Thinking caps and gowns

Elementary teachers reflect on watching their former students graduate high school


Carter Bryant

Senior Brandon Merrill poses with his Lovejoy Elementary fourth grade teacher Jill Wilkins.

It’s a sight only an elementary school teacher knows. Their eyes follow the same kid across the stage, diploma in hand. It’s almost laughable- the student who asked how to spell “boots” on what feels like just yesterday, wears a gown and maybe even a beard today.

It’s the sight of graduation through the eyes of the teachers who raised them.

“It’s so amazing to see [the seniors] in their cap and gown, and they’re all grown up,” Lovejoy Elementary fourth grade teacher Jill Wilkins said. “I knew they were going to be great. Some of the things we see even in fourth grade, we know that’s going to be something that will be so special about you when you’re grown up.”

Wilkins said she looks forward to attending graduation every year, and her students’ transformations often shock her.

“We love to be surprised,” Wilkins said. “The kid who struggled in reading in fourth grade is walking at graduation with a National Honors Society cord. That’s so cool.”

Some teachers, including former second grade teacher Nicole Mills of Heart Elementary, are shocked by drastic physical changes like height. Even though students have grown and changed, she still remembers the second grade classroom.

“We talk a lot about how we are a classroom family who work together and take care of one another while we learn and grow,” Mills said. “ I hope they continue to remember they are an important part of a school family and know that I will always be cheering them on.”

Other teachers, like Wilkins, further their relationship from a teacher-student relationship to a friendship between adults.

“They’re all doing something interesting with their lives,” Wilkins said. “That’s really cool, and that’s what I want to know about. [They] automatically become an adult in my eyes. I can’t help to remember [them] as fourth graders, but now, that memory has collided with how grown up they look and act.”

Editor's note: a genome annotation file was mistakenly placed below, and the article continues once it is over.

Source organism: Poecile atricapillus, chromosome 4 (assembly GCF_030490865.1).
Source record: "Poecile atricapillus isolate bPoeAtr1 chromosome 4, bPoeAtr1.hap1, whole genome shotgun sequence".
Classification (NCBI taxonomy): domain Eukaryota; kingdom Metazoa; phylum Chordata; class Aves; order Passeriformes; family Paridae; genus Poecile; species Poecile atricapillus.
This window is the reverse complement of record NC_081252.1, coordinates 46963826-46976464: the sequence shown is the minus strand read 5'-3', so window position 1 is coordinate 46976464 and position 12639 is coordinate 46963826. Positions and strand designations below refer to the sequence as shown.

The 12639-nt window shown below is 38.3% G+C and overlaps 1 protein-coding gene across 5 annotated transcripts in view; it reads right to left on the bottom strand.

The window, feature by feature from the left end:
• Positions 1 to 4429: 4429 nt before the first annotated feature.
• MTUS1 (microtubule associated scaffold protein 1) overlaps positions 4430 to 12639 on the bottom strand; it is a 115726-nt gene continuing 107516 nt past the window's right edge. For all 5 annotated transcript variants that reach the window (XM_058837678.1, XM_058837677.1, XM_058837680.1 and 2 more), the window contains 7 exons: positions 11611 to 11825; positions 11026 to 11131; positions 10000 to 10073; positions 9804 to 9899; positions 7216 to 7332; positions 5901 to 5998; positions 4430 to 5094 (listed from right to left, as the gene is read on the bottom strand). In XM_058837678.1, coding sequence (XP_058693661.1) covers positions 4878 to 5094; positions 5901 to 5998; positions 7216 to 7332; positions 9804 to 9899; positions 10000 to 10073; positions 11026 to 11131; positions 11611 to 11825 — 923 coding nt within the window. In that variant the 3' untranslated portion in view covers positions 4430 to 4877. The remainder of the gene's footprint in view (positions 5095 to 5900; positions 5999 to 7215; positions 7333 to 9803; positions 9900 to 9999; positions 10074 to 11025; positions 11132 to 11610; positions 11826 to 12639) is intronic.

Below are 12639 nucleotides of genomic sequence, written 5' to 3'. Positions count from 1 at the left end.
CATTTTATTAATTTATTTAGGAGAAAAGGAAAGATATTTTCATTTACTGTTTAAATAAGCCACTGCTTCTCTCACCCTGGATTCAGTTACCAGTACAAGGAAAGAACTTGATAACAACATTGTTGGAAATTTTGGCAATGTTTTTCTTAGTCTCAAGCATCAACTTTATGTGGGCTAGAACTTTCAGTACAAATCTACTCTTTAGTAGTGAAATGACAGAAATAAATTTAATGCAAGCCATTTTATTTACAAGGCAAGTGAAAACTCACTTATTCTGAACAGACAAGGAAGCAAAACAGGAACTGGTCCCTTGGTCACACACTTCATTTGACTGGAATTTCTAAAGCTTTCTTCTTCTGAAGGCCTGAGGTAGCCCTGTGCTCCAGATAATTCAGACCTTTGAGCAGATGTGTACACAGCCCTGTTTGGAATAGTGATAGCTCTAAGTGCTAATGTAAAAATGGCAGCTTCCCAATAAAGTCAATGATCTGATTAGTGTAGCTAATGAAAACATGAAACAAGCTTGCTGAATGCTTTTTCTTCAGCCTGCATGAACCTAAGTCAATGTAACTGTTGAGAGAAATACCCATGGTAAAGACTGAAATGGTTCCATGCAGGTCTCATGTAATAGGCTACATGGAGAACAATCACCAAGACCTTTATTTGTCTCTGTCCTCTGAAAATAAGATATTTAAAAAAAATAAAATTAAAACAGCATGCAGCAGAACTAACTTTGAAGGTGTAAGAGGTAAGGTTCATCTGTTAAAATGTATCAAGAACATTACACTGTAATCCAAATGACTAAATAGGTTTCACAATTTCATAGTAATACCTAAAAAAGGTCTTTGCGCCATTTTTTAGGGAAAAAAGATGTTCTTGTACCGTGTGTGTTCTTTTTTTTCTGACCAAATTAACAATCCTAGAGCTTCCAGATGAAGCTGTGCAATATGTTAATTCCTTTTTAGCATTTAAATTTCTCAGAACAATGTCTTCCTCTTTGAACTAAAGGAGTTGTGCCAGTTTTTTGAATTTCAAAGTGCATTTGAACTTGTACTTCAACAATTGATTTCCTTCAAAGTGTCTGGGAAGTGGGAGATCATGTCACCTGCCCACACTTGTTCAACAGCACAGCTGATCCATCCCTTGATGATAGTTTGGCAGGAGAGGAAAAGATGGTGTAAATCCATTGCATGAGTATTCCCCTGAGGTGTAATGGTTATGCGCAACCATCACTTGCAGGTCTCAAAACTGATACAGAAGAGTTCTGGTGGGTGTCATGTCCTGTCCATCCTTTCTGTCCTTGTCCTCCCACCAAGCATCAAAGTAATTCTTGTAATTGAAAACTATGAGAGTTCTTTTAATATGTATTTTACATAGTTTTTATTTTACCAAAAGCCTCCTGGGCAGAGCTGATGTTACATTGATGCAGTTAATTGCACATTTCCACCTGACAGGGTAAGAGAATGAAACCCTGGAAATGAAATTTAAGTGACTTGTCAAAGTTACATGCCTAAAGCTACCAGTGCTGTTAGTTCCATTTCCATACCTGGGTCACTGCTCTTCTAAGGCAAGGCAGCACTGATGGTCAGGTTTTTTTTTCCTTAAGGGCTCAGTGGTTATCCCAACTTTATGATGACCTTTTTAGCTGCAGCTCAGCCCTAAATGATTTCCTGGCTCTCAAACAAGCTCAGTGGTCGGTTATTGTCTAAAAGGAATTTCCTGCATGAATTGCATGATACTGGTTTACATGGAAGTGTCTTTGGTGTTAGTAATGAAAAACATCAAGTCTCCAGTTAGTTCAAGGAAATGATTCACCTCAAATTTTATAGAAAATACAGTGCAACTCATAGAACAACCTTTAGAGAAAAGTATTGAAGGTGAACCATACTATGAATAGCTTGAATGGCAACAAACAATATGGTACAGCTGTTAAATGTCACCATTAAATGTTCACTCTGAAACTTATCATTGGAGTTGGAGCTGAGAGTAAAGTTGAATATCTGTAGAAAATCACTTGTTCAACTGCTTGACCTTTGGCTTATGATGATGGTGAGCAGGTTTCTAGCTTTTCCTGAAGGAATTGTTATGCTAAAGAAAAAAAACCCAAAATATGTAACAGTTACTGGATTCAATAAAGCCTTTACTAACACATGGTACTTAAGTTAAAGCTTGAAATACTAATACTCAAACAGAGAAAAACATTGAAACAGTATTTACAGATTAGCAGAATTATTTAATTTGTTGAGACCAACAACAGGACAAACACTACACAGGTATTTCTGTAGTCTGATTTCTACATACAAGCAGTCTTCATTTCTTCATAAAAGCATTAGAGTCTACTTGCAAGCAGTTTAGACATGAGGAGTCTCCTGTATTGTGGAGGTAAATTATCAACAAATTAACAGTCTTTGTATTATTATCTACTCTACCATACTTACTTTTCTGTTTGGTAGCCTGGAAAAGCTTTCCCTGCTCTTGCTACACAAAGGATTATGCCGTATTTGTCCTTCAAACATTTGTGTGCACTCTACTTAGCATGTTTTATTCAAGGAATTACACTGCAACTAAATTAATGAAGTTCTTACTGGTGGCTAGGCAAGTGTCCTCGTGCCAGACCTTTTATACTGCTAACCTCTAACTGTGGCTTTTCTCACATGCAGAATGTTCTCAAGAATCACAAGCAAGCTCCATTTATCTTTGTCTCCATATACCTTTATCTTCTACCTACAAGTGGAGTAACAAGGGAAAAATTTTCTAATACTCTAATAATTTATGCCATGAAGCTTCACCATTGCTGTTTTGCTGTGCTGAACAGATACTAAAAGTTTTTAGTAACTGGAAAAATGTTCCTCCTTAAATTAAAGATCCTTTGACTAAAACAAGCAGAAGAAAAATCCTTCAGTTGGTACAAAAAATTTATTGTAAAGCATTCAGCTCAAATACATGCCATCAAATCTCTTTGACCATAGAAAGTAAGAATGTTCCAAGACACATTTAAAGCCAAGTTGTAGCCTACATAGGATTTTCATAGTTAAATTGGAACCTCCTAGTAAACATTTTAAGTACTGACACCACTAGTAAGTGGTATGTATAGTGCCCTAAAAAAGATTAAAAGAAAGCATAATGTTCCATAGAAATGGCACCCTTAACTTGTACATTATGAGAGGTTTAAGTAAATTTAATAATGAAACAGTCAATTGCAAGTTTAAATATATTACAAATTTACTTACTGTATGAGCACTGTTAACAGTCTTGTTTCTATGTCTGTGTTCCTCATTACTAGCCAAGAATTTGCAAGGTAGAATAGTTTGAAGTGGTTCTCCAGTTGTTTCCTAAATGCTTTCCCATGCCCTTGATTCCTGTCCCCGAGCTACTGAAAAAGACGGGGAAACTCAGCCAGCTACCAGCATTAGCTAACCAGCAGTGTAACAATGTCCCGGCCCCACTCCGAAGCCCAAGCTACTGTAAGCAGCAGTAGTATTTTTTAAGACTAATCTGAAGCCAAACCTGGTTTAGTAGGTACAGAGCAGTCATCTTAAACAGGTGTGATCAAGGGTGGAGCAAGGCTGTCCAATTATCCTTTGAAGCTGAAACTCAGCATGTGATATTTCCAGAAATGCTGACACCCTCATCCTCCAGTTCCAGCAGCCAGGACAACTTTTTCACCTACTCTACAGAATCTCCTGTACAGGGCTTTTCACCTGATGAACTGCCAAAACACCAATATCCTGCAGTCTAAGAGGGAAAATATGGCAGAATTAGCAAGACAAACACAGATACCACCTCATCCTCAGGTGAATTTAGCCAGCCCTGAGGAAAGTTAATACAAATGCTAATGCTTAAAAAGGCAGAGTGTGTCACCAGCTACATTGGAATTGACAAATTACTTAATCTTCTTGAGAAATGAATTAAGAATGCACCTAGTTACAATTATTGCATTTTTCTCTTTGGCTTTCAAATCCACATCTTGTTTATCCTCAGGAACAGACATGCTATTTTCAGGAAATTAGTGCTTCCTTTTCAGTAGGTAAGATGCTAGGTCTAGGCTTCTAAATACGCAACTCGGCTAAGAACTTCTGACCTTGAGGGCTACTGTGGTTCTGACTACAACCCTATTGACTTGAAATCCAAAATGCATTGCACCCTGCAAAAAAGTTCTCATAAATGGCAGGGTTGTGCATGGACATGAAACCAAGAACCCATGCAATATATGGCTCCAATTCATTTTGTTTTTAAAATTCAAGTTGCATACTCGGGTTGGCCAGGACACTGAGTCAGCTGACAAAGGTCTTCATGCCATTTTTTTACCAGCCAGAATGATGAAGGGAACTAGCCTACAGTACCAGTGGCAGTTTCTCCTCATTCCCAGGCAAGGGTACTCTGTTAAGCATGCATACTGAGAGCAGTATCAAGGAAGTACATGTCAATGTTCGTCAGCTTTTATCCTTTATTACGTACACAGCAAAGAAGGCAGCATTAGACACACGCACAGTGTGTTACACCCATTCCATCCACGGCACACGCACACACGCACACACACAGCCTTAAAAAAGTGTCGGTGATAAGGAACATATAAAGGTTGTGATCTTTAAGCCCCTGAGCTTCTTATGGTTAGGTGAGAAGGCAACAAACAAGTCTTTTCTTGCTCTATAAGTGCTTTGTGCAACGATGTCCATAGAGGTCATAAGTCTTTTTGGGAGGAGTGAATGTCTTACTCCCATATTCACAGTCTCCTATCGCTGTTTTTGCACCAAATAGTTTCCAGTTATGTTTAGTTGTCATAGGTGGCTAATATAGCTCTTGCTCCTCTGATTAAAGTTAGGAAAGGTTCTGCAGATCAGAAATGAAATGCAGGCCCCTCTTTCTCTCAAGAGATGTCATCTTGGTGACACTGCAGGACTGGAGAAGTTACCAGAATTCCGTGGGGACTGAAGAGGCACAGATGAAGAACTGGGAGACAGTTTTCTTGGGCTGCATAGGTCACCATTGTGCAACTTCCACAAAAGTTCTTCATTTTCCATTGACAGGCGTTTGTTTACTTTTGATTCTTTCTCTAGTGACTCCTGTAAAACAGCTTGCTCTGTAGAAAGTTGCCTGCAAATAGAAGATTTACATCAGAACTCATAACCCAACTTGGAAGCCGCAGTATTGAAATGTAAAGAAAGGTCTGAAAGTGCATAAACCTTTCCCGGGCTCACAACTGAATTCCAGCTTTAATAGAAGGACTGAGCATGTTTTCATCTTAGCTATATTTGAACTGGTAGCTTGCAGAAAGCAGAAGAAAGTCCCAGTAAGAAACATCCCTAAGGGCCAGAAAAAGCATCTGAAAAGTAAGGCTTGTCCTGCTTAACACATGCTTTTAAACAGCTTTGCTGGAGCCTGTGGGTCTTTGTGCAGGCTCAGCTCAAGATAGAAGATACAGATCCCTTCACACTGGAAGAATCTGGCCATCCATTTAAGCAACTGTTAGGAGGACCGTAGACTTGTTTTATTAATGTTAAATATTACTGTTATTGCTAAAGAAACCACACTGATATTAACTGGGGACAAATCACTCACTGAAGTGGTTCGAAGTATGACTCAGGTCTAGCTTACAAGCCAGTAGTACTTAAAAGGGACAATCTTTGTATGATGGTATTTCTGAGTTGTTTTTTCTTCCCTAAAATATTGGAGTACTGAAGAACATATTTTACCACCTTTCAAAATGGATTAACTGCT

While students may not remember a specific lesson plan four years later, seniors said they remembered how teachers treated them.

“Honestly, I don’t remember the work. I just remember [Mrs. May] as being a nice person and helping us in all of the fun ways,” senior Jackson Carswell said. “She’s one of those teachers that I’ve remembered. She’s left an impression on me.”

Carswell’s fourth grade teacher Rebecca May later said she wanted to leave an impact just like he described. She said she wants to be remembered as “being fun and for caring about them and always being there for them, and lastly as a good teacher.”

Senior Brandon Merrill, Wilkins’ former student, learned most from teachers he knew outside of the classroom.

“I think teachers are more than just lectures and information,” Merrill said. “I think what really makes a good teacher is being able to connect outside, and that is something I do remember from Mrs. Wilkins. She made a point to talk to all of her former students at the senior breakfast.”

The senior breakfast at elementary schools may be the last time many teachers will talk with their former students, though both teachers and students have said they hope to keep in touch.

“I want to see [elementary school teachers] and middle school teachers again,” senior Alex Droge, Mills’ former student, said. “I’d like for them to see how much I’ve changed and developed and in what ways I’ve been successful.”

Because of the hours of tutoring and lesson planning teachers devote to students, their lasting effect on the kids is natural, but what many students don’t know is that they teach their teachers without trying.

“Every group is special, but there’s something about your first set,” said May, whose first graduating class is that of 2017. “You learn a lot together, so you feel like you grew up with them a little bit in fourth grade.”

Wilkins and May said they actively try to leave a lasting impact on their students even though they are so young.

“Academically, of course, I want to have a huge impact on them, but that’s kind of secondary to me,” May said. “But the most important thing, for me, is that I have formed a relationship with them enough that they feel that they are a special part of my life, and if they leave with nothing else but feeling that I love them, and that they are special to me, I feel like that is a win.”